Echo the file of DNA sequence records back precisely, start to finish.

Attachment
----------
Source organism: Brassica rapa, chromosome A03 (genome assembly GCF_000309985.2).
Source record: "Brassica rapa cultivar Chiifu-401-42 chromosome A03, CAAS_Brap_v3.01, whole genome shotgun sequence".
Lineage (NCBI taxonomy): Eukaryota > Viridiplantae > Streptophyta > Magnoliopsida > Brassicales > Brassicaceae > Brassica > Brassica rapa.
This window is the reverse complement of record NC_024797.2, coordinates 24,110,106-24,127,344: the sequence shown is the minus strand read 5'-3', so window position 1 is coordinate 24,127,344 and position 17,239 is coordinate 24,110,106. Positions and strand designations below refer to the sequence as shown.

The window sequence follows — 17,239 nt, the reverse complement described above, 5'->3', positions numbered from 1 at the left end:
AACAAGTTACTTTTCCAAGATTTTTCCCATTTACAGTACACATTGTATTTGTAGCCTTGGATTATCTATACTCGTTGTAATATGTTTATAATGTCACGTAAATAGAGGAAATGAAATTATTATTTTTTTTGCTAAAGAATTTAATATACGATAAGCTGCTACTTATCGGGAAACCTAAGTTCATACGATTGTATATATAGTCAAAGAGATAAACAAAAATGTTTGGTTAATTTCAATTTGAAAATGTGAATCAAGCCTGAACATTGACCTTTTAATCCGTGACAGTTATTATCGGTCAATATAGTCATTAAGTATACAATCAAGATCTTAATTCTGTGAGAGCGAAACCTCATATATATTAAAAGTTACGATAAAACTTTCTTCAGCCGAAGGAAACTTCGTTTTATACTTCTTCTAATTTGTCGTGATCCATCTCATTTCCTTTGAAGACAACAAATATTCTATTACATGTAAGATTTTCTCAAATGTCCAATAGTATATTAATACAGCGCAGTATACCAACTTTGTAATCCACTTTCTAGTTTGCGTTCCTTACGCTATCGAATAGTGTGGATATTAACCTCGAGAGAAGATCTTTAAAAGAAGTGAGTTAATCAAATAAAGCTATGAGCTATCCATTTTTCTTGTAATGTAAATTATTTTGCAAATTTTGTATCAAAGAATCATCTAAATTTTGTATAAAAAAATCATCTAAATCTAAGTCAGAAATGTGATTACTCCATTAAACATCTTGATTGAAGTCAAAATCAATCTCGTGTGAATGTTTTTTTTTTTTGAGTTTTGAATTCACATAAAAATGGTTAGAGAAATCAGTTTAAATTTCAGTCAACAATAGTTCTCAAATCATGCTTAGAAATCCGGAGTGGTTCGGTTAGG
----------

Source organism: Brassica rapa, chromosome A03 (genome assembly GCF_000309985.2).
Source record: "Brassica rapa cultivar Chiifu-401-42 chromosome A03, CAAS_Brap_v3.01, whole genome shotgun sequence".
Lineage (NCBI taxonomy): Eukaryota > Viridiplantae > Streptophyta > Magnoliopsida > Brassicales > Brassicaceae > Brassica > Brassica rapa.
This window is the reverse complement of record NC_024797.2, coordinates 24,110,106-24,127,344: the sequence shown is the minus strand read 5'-3', so window position 1 is coordinate 24,127,344 and position 17,239 is coordinate 24,110,106. Positions and strand designations below refer to the sequence as shown.

The window sequence follows — 17,239 nt, the reverse complement described above, 5'->3', positions numbered from 1 at the left end:
AACAAGTTACTTTTCCAAGATTTTTCCCATTTACAGTACACATTGTATTTGTAGCCTTGGATTATCTATACTCGTTGTAATATGTTTATAATGTCACGTAAATAGAGGAAATGAAATTATTATTTTTTTTGCTAAAGAATTTAATATACGATAAGCTGCTACTTATCGGGAAACCTAAGTTCATACGATTGTATATATAGTCAAAGAGATAAACAAAAATGTTTGGTTAATTTCAATTTGAAAATGTGAATCAAGCCTGAACATTGACCTTTTAATCCGTGACAGTTATTATCGGTCAATATAGTCATTAAGTATACAATCAAGATCTTAATTCTGTGAGAGCGAAACCTCATATATATTAAAAGTTACGATAAAACTTTCTTCAGCCGAAGGAAACTTCGTTTTATACTTCTTCTAATTTGTCGTGATCCATCTCATTTCCTTTGAAGACAACAAATATTCTATTACATGTAAGATTTTCTCAAATGTCCAATAGTATATTAATACAGCGCAGTATACCAACTTTGTAATCCACTTTCTAGTTTGCGTTCCTTACGCTATCGAATAGTGTGGATATTAACCTCGAGAGAAGATCTTTAAAAGAAGTGAGTTAATCAAATAAAGCTATGAGCTATCCATTTTTCTTGTAATGTAAATTATTTTGCAAATTTTGTATCAAAGAATCATCTAAATTTTGTATAAAAAAATCATCTAAATCTAAGTCAGAAATGTGATTACTCCATTAAACATCTTGATTGAAGTCAAAATCAATCTCGTGTGAATGTTTTTTTTTTTTGAGTTTTGAATTCACATAAAAATGGTTAGAGAAATCAGTTTAAATTTCAGTCAACAATAGTTCTCAAATCATGCTTAGAAATCCGGAGTGGTTCGGTTAGG